Who punished him twice?
A rather worrying feature of judge Thokozile Masipa’s otherwise wise decision to send Oscar for psychiatric observation was her very strange comment about not wishing him to be punished twice. He hasn’t been punished at all, yet.
Standing trial is an inevitable consequence of shooting people, and most people avoid this admittedly unpleasant experience by simply not shooting other people. It’s not a punishment! And if your own lawyer, on your instructions, raises the issue of your mental state and its relevance in the trial, you may be sent for psychiatric observation – and that, too, is not a punishment.
"The aim of the referral is not to punish the accused twice," she said. If someone persuaded her that a period of observation amounted to a punishment, she was seriously misinformed.
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Nine to four on weekdays
Perhaps that may help us to understand why Oscar has been given special treatment in this matter, in a way that sets unnecessary and potentially problematic legal precedents.
The law says such a person shall be “committed” for observation, and this has always been understood to mean a period of compulsory admission to a relatively Spartan institution, not the ridiculous luxury of, a “drop in conveniently from time to time” outpatient farce. Nine to four and weekdays only is a joke.
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The only possible reason for even considering this travesty would be because there are too few beds available and too many people in urgent need of assessment. To that I would say, rather wait until a bed is available and do the job properly than cut corners and obtain questionable results.
If a psychiatric assessment is needed, it must be done properly! Otherwise we’re saying: “Because we don’t have an operating theatre available, we will do your child’s operation on the back lawn with a carving knife.”
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Why not use a private hospital?
So what if the conclusion is delayed, even for a few months? It need not add to the costs, as the lawyers could surely do other work in the meantime. And if hasty justice is essential, why could Oscar not be assessed as a full-time inpatient in a good private psychiatric hospital?
In-patient assessment is the basis for a sound evaluation of a forensic patient for excellent reasons. Not only must the doctors responsible for making the diagnosis have enough time for multiple interviews and tests, but should be able to incorporate the observations and views of a wide range of other experienced mental health workers, including psychologists, social workers, and psychiatric nurses.
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Even the observations of other patients can be revealing and helpful. It is called “observation” for a reason. Apart from formal assessments, much is gained by observation of a patient during a 24-hour period: how he behaves while he is awake and asleep, and how he interacts with the people around him.
In the case of possible faking, simulation or exaggeration of emotions and reactions, round-the-clock assessment is essential. Many people can fake or exaggerate strategically for short periods of time, but it is extremely difficult to remain convincing over extended periods. You may be able to convince even an experienced doctor through a couple of 20 minute chats, especially when you have unobserved internet access to help you learn what they may be looking for.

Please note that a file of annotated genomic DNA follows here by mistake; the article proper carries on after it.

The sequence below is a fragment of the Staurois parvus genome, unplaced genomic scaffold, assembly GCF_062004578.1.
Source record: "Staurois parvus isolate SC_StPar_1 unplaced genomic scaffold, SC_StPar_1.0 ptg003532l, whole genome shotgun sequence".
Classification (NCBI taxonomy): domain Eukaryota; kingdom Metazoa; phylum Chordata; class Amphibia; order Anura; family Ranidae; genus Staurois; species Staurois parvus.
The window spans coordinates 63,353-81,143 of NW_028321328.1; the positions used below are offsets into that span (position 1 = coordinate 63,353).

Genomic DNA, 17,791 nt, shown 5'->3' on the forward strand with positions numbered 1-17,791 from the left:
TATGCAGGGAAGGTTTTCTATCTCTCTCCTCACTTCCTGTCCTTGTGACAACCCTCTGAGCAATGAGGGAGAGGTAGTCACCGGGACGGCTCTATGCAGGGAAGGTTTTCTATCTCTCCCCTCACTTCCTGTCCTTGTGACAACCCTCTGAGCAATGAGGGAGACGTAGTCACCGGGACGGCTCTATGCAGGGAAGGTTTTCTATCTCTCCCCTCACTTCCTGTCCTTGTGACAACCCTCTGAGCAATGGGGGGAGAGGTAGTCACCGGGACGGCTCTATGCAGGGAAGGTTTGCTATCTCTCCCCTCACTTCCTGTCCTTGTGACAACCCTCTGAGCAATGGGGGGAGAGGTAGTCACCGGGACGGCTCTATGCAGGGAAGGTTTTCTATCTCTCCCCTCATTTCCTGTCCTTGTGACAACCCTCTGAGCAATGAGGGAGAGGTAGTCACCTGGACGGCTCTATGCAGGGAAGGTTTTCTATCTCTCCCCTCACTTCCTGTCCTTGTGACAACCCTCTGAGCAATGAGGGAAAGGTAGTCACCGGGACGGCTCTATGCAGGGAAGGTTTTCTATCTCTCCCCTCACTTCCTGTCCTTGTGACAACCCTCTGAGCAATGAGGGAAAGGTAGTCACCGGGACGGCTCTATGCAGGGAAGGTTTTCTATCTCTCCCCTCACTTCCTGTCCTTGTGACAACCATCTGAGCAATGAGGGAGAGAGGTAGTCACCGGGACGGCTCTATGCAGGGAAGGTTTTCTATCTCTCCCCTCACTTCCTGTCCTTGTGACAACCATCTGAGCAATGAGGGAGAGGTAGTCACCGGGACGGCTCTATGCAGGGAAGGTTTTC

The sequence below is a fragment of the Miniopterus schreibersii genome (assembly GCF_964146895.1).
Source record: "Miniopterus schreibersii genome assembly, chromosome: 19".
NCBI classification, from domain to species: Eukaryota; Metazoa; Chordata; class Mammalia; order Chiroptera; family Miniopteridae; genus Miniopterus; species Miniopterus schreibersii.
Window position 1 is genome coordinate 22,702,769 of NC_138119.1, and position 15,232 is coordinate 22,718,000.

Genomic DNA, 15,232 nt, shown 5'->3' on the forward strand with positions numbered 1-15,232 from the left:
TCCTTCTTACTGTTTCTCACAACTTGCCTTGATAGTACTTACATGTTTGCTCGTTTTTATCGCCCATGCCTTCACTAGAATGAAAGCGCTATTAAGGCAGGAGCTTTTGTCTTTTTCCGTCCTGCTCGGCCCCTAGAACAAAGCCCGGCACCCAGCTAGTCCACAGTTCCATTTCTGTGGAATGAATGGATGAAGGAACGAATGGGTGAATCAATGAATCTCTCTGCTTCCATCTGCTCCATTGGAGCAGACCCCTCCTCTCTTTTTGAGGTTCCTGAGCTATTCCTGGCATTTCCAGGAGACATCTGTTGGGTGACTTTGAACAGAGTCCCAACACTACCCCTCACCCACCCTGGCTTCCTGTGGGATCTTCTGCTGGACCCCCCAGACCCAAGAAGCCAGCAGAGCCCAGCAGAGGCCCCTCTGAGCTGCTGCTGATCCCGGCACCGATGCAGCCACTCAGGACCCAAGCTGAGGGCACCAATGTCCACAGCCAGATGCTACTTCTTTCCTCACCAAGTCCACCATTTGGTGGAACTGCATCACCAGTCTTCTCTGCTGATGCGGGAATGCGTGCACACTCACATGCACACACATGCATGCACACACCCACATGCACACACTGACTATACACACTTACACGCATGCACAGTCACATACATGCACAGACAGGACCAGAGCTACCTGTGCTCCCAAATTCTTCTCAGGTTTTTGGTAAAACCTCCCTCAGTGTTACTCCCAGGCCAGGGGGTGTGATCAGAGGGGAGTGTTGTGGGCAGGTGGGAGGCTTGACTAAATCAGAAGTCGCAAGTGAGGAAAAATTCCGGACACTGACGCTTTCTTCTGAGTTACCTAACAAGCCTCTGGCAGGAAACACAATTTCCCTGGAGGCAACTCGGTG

From layman to expert
When deciding to require psychiatric observation, the judge astutely and prudently admitted that the court is a “layman” in matters of mental health, diagnoses and assessing the relevance of such findings. That was the very sound basis of her decision.
Yet, suddenly she felt that she was able to make the major clinical decision of changing the normal practice of decades of forensic psychiatric practice, and set bold new precedents in case law without any expert forensic psychiatric input – this with a boldness many highly experienced and trained specialists would hesitate to do. A layman indeed!
We must also not forget that Oscar was “expertly” diagnosed as chronically psychiatrically ill, with a condition that could possibly diminish his ability to tell right from wrong or control his behaviour.
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With normal in-patient observation admission, both the patient and society are protected, as he might harm himself or innocent members of the public in another uncontrolled fit of rage. Yet the court, as a “layman” felt empowered to decide on the safety of Oscar spending long periods away from the hospital, doing as he pleases.
Normally three psychiatrists make up the panel, but, also highly unusually in this case, a fourth, a psychologist, was added, apparently to please the defence. Psychologists' input can be useful, but they’re not usually on the observing panel and I fail to see why precedent needed to be broken in this case.
*The views expressed in this article are those of the author and do not necessarily represent those of Health24.
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